The Big Idea: this December, Jack Watling FRSA and three colleagues will run Rwanda’s first Debate Camp, bringing together over 200 students for ten days of intensive training in analysing issues and policies, constructing and deconstructing arguments, and using rhetoric.
As a journalist I speak to a lot of people who care deeply about politics, society and community, but do not feel confident that they can articulate their views in public. As a result their views are not heard and their input is withheld from the decision making process.
Debating is an excellent tool for social empowerment, giving people the confidence to express themselves with concision, conviction and clarity. As a seasoned debater, I became a trainer at the Central London Debating Society (CLDS) to build a platform to encourage people to develop debating skills. CLDS organises public debates around London for over 1000 members and runs training programmes in schools and businesses.
Debating is an excellent tool for social empowerment, giving people the confidence to express themselves with concision, conviction and clarity.
This summer CLDS was approached and offered a unique opportunity: to send trainers to Rwanda and run the country’s first Debate Camp. The camp will empower a cohort of Rwandan students to become civically engaged and will open up a world of opportunities through international debating competitions and scholarships. It will also provide a framework for practicing and developing skills that will be essential for Rwanda’s future lawyers, civil servants and entrepreneurs as Rwanda aims to become a medium wealth country by 2020. At the end of the camp Rwanda will hold its first National Debating Championships. The competition will train staff in how to run and judge competitions so that they can prepare their students for international contests.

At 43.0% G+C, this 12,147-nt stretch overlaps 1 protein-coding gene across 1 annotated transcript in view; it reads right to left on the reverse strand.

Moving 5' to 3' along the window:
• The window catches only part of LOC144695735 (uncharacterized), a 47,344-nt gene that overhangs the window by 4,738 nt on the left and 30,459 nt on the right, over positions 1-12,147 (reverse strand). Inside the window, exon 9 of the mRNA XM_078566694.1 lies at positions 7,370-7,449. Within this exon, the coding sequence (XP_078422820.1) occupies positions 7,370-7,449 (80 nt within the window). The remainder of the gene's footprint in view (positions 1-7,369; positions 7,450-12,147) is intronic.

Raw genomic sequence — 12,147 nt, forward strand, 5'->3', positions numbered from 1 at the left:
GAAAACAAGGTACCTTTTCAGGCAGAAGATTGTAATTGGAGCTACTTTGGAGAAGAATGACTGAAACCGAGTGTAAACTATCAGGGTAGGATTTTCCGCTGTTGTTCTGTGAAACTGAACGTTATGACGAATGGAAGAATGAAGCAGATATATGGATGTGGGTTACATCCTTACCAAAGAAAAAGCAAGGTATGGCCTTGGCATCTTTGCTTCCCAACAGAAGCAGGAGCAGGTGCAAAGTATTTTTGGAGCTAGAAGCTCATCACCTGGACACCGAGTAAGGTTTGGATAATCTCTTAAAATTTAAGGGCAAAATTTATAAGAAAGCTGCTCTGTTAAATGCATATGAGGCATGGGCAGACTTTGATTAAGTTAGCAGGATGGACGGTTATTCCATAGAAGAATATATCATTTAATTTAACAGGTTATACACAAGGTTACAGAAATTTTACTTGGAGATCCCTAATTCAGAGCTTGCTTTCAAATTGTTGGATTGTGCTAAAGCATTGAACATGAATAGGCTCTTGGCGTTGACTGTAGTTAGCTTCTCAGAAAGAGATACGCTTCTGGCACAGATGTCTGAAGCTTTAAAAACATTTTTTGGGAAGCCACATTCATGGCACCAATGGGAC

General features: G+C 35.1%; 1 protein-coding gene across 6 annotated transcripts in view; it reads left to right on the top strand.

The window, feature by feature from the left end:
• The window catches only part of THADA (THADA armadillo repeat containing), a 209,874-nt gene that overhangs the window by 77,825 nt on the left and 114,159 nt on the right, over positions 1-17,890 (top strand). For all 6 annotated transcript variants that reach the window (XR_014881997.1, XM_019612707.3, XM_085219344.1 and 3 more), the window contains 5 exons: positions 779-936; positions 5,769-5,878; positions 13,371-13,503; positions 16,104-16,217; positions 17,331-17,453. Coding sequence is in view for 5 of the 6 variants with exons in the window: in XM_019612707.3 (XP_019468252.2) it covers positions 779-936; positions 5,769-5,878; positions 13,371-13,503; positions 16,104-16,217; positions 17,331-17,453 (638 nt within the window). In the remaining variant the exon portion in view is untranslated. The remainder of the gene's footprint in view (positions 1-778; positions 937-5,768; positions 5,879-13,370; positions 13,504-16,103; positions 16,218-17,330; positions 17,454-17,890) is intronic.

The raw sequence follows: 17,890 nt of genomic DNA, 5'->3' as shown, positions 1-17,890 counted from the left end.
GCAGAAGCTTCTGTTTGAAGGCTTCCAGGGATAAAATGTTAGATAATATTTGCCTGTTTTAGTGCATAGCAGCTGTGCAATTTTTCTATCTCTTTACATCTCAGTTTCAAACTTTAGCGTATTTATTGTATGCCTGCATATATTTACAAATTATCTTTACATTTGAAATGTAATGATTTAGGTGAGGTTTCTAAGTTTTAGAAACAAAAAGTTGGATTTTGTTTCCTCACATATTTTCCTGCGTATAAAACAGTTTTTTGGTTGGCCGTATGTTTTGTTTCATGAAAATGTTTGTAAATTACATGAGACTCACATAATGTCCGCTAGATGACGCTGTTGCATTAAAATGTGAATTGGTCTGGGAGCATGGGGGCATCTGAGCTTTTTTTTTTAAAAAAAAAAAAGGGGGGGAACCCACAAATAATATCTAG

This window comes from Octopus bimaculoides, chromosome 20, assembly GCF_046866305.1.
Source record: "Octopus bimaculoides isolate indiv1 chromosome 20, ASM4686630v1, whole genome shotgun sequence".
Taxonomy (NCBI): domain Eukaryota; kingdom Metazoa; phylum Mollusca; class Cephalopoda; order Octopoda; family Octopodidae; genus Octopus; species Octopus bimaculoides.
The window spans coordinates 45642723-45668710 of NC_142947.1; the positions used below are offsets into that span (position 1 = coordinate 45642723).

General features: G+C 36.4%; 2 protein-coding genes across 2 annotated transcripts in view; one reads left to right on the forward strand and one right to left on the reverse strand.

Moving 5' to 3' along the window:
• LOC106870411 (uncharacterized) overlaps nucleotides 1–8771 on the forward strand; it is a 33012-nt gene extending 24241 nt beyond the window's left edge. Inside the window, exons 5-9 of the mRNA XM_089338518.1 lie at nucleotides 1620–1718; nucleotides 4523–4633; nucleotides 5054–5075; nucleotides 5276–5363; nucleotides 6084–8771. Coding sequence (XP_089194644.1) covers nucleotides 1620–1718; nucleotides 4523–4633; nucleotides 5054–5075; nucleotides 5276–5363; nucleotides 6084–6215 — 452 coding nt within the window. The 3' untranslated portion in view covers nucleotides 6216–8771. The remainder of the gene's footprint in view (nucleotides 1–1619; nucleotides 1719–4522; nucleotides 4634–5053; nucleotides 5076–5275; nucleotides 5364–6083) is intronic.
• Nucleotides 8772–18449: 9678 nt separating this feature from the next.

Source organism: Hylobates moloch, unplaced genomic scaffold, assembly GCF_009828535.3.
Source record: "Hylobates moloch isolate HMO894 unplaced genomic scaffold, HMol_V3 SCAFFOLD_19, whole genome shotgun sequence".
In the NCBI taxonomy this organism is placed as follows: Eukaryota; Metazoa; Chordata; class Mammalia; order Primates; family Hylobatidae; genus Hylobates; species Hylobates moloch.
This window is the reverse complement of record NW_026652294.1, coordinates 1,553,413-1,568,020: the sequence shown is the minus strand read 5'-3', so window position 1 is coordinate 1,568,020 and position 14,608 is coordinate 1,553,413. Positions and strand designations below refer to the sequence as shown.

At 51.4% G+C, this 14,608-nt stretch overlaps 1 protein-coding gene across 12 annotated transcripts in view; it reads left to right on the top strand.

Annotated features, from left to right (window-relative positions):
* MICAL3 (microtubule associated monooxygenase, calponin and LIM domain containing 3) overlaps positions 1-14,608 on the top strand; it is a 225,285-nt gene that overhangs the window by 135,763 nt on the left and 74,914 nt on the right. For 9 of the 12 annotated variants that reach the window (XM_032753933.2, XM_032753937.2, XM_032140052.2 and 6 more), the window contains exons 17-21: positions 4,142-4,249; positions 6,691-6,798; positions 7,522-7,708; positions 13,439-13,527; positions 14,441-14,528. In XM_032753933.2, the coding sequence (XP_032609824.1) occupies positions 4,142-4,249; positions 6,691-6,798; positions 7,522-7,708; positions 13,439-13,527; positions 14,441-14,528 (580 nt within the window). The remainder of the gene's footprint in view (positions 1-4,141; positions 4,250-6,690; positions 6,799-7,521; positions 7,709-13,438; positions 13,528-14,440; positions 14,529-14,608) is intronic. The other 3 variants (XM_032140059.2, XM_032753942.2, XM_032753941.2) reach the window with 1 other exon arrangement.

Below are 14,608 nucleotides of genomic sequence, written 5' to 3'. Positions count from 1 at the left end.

The legacy of the programme will be managed by the local charity IDebate Rwanda, who will assist the students attending the camp to set up and run competitive debating clubs in their schools and universities. Planning for the camp is well under way: the Rwandan Ministry of Education has already granted us use of Gashora Girls Academy, and accommodation and living expenses for students attending the camp will be funded by the Goethe-Institut/Liaison Office Kigali.
How you can get involved
We have not raised enough yet to avoid charging students attending the camp. This is why we need your help: if we can raise £2500 by December then attendance can be free, broadening the range of students who can attend. We would therefore be extremely grateful if you can spread the word about the camp, contribute to the project via our crowd-funding page, or attend our fundraising events throughout November. To raise awareness and funds for the camp we are partnering with the Rwandan Embassy in London and Parliament Week to host three panel debates on women in politics, Rwanda being the first country to have a female majority in its Parliament. The first event will be held on Tuesday 19 November, 7pm at the City of London School. We are hosting a panel discussion at Portcullis House on Thursday 21 November and Morgan Stanley is hosting the third on Thursday 28 November. We would really appreciate the assistance of Fellows who can help spread the word about the camp.
We would also be very grateful to sit down with any Fellows with experience working in Rwanda, especially people familiar with the Rwandan economy, in order to moot workshop example topics and exercise themes. Please get in touch and we look forward to working with you to kick-start debating in Rwanda.
Jack Merlin Watling FRSA
07429 368 206